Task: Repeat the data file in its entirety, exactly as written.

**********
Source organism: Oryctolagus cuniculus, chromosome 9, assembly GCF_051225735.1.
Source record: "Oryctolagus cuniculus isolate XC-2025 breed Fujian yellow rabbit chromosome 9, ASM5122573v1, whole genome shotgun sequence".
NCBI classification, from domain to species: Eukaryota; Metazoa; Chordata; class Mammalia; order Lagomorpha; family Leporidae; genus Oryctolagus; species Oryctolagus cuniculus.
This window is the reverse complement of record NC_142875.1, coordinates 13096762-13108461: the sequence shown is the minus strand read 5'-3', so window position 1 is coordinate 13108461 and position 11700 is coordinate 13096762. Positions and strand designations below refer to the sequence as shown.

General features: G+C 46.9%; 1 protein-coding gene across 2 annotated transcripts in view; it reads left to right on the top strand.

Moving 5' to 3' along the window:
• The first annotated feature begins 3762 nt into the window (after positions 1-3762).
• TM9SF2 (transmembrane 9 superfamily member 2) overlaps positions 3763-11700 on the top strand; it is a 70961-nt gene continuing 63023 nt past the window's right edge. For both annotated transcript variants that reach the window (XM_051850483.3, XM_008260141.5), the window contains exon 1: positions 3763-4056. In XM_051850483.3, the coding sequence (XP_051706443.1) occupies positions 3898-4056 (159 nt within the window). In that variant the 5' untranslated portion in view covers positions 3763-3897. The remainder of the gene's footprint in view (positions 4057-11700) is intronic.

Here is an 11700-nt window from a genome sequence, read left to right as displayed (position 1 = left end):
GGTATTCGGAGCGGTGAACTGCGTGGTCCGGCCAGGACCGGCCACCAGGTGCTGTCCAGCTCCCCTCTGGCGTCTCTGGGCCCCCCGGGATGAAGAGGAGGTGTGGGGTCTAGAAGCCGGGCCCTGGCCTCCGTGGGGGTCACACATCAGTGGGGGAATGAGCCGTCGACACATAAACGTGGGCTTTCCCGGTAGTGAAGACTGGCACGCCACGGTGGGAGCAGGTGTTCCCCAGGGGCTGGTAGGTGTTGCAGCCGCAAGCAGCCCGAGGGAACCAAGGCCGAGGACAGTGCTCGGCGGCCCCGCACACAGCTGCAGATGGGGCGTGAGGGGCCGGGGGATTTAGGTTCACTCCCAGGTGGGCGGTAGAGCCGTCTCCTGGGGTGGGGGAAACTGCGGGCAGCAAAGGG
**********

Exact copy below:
Source organism: Oryctolagus cuniculus, chromosome 9, assembly GCF_051225735.1.
Source record: "Oryctolagus cuniculus isolate XC-2025 breed Fujian yellow rabbit chromosome 9, ASM5122573v1, whole genome shotgun sequence".
NCBI classification, from domain to species: Eukaryota; Metazoa; Chordata; class Mammalia; order Lagomorpha; family Leporidae; genus Oryctolagus; species Oryctolagus cuniculus.
This window is the reverse complement of record NC_142875.1, coordinates 13096762-13108461: the sequence shown is the minus strand read 5'-3', so window position 1 is coordinate 13108461 and position 11700 is coordinate 13096762. Positions and strand designations below refer to the sequence as shown.

General features: G+C 46.9%; 1 protein-coding gene across 2 annotated transcripts in view; it reads left to right on the top strand.

Moving 5' to 3' along the window:
• The first annotated feature begins 3762 nt into the window (after positions 1-3762).
• TM9SF2 (transmembrane 9 superfamily member 2) overlaps positions 3763-11700 on the top strand; it is a 70961-nt gene continuing 63023 nt past the window's right edge. For both annotated transcript variants that reach the window (XM_051850483.3, XM_008260141.5), the window contains exon 1: positions 3763-4056. In XM_051850483.3, the coding sequence (XP_051706443.1) occupies positions 3898-4056 (159 nt within the window). In that variant the 5' untranslated portion in view covers positions 3763-3897. The remainder of the gene's footprint in view (positions 4057-11700) is intronic.

Here is an 11700-nt window from a genome sequence, read left to right as displayed (position 1 = left end):
GGTATTCGGAGCGGTGAACTGCGTGGTCCGGCCAGGACCGGCCACCAGGTGCTGTCCAGCTCCCCTCTGGCGTCTCTGGGCCCCCCGGGATGAAGAGGAGGTGTGGGGTCTAGAAGCCGGGCCCTGGCCTCCGTGGGGGTCACACATCAGTGGGGGAATGAGCCGTCGACACATAAACGTGGGCTTTCCCGGTAGTGAAGACTGGCACGCCACGGTGGGAGCAGGTGTTCCCCAGGGGCTGGTAGGTGTTGCAGCCGCAAGCAGCCCGAGGGAACCAAGGCCGAGGACAGTGCTCGGCGGCCCCGCACACAGCTGCAGATGGGGCGTGAGGGGCCGGGGGATTTAGGTTCACTCCCAGGTGGGCGGTAGAGCCGTCTCCTGGGGTGGGGGAAACTGCGGGCAGCAAAGGG